Effects of ketamine on vocal impairment, gait changes, and anhedonia induced by bilateral 6-OHDA infusion into the substantia nigrapars compactain rats: Therapeutic implications for Parkinson's disease

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Abstract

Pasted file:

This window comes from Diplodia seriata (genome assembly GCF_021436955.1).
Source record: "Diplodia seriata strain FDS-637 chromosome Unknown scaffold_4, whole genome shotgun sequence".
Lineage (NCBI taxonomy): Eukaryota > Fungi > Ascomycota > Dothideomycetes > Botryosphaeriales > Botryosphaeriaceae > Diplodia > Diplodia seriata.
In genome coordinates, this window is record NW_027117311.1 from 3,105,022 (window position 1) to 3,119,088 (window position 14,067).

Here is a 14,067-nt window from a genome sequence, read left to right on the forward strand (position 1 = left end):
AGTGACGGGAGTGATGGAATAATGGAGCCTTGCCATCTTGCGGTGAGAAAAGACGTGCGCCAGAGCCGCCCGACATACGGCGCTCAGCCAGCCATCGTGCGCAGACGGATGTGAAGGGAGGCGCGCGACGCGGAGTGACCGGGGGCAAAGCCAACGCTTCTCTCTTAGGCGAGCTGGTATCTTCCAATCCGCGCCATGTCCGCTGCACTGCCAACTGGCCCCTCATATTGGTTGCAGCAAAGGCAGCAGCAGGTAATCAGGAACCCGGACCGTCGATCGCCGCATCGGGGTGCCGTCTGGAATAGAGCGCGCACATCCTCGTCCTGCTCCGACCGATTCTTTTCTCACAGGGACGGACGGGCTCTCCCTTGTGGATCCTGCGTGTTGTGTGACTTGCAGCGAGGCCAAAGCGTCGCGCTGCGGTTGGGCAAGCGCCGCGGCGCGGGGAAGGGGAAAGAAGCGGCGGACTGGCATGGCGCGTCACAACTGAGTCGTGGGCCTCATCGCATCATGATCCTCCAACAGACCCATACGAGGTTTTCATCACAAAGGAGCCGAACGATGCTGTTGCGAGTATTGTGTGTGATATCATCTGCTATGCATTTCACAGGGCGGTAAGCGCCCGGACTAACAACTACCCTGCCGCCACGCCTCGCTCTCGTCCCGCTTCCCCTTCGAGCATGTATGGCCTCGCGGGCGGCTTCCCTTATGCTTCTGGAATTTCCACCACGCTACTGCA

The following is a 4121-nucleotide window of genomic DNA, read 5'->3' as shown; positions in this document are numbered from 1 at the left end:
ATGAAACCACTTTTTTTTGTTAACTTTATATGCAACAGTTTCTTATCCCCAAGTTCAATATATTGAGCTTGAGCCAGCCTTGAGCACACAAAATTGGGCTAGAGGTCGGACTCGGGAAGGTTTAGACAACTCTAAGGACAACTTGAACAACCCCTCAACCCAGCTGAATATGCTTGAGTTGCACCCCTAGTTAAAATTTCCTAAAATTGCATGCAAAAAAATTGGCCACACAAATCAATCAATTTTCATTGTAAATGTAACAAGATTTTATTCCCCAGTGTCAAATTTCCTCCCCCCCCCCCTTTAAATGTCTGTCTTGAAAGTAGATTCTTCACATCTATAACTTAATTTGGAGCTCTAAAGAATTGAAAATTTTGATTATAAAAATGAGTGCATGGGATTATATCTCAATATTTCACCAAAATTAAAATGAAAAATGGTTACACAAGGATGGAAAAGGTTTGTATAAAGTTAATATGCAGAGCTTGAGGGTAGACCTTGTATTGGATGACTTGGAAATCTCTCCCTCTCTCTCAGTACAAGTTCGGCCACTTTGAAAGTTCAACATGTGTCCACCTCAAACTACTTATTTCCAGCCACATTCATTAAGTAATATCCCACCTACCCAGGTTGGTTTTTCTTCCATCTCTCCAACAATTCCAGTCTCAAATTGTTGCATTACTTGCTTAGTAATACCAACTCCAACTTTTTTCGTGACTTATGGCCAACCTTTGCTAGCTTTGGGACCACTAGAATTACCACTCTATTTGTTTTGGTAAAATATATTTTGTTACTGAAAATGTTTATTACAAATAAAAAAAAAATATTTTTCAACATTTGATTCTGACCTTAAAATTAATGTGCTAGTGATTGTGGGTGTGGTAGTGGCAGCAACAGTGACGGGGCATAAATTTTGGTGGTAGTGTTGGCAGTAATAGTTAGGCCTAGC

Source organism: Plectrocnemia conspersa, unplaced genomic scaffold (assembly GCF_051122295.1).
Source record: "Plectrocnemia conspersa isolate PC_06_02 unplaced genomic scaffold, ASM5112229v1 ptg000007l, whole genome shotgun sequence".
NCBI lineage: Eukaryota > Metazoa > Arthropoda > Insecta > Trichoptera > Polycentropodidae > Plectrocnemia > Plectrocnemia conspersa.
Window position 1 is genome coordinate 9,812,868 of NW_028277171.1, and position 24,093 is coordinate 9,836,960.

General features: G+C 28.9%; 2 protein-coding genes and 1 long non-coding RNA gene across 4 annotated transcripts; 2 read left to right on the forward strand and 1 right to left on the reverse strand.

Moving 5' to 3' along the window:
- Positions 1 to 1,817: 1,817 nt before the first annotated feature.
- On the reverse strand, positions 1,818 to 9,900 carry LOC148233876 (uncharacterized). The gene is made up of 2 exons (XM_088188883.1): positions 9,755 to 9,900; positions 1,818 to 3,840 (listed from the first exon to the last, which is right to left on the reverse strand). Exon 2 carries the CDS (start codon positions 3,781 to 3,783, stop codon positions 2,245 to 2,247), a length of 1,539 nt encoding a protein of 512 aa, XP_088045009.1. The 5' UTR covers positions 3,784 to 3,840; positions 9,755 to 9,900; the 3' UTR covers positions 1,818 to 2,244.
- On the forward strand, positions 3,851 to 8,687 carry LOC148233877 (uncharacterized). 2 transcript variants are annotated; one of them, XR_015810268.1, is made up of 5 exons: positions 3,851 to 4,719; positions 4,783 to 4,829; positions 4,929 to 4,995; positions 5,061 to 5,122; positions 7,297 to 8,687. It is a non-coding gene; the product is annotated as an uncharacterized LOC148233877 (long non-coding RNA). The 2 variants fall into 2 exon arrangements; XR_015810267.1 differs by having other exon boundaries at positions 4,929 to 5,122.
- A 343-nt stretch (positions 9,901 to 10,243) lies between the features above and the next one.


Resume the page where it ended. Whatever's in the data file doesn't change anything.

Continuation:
Parkinson's disease is a chronic neurodegenerative disorder characterized by cardinal motor features, such as bradykinesia, but also vocal deficits (e.g. difficulties to articulate words and to keep the tone of voice) and depression. In the present study, rats with bilateral 6-hydroxydopamine lesion of the substantia nigra pars compacta were evaluated for changes in the emission of 50-kHz ultrasonic vocalizations, gait impairment (catwalk test), and depressive-like behaviour (sucrose preference test). Furthermore, we evaluated the effect of repeated treatment (28 days) with ketamine (5, 10, and 15 mg/kg, ip, once per week) or imipramine (15 mg/kg, ip, daily). The lesion had prominent effects on the production of 50-kHz ultrasonic vocalizations (reduced call numbers, call durations, total calling time, and increased latency to start calling), led to gait impairment (increased run duration and stand of right forelimb) and induced anhedonia (reduced sucrose preference). Also, significant correlations between gait changes, sucrose preference, and ultrasonic calling were found, yet, except for run duration and sucrose preference, these correlations were low indicating that these associations are weak. Importantly, ketamine and imipramine reversed lesion-induced anhedonia and improved gait impairments, but neither drug improved ultrasonic calling. In conclusion, the substantia nigra lesion with 6-hydroxydopamine induced subtle motor and non-motor manifestations, reflecting key features of the wide clinical spectrum of early Parkinson's disease. Furthermore, the present results suggest a potential efficacy of ketamine on depression and gait alterations in Parkinson's disease.

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